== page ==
PB: Absolutely. I've began working on it in 2007. It's evolved overtime as my understanding of things grew, as more experiences were gained, and the perspectives of others weighed in. The Black Book explores mental illness in a way today's audience, I believe, will be compelled by and then inspired to continue to explore afterwards. Fast paced dialogue, innovative design, strong performances, it has all the makings for a great night at the theater while also igniting the fire needed to get these topics on people's' lips. I am extremely passionate about this project, more so than I have ever been about anything. I have spent nearly a third of my life developing The Black Book. The subject matter it discusses doesn't discriminate. I truly feel that everyone can relate to the show on a deep enough level that it's worth seeing and worth talking about. I'm interested in others' opinions. Maybe one person has an idea, and someone else has another, and so on and so forth and eventually we have a substantial enough understanding of mental illness that we can do something about it. We can help those who struggle with mental illness, even if they aren't directly curable. We can give opportunities to those who are seriously questioning their mortality to talk about what they're feeling and perhaps find a solution. I don't have the answers. I don't know if anyone has the answers. But as long as the problem remains unsolved, I'll keep asking the questions.
TR: How has working with people in an office setting affected your view on wanting to pursue your dream as a writer/director?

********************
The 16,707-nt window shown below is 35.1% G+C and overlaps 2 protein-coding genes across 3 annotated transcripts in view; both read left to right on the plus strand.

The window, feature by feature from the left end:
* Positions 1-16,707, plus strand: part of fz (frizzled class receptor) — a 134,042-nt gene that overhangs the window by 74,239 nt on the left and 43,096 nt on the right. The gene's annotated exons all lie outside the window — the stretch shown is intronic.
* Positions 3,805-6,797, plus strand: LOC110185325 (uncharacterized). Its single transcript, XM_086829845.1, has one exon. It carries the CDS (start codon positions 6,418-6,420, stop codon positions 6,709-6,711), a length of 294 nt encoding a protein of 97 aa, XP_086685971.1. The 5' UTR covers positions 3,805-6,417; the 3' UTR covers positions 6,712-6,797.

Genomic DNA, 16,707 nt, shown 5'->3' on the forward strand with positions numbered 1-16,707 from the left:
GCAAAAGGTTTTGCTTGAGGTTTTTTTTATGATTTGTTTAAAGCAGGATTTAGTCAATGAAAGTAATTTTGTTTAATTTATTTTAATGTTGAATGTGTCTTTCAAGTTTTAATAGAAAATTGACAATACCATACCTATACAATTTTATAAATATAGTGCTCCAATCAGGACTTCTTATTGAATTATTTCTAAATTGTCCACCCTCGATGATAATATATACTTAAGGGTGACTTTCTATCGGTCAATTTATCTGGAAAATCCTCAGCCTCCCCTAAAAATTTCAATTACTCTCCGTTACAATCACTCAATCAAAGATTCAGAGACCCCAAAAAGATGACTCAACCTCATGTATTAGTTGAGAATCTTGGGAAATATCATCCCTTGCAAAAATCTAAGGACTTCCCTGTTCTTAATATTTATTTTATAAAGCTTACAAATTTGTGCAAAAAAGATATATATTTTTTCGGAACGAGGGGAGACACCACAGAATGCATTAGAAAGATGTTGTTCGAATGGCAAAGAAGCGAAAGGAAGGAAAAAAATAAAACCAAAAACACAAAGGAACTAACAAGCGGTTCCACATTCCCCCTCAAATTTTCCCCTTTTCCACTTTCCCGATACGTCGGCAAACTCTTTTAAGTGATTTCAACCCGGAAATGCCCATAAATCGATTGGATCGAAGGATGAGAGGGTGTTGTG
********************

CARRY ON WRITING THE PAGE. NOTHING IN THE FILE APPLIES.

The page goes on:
PB: It's strengthened it. It's reinforced my desire to make the dream a reality. I get that office life works for some people, it has been my means of sustaining myself financially in the city, however, it's not what I aspire to do. My current job, which I have been at for a few years now, is my first job in an office. It's an office that works with theaters and venues all over the world. But it can be lonely sitting at a desk and a computer screen for a large portion of the day, even when surrounded by people. Writing with purpose and exploring ideas in a rehearsal room and ultimately a stage with others who dream of similar things inspires me to work harder. Working in the office is great for day to day stability; it's reliable, it's routine, but it also is a daily reminder to keep striving for that creative outlet and that connection with people that I find through writing and directing.
"One of the most gloriously twisted plays that I have had the privilege of experiencing." -IN New York
TR: Do you see writing as therapeutic?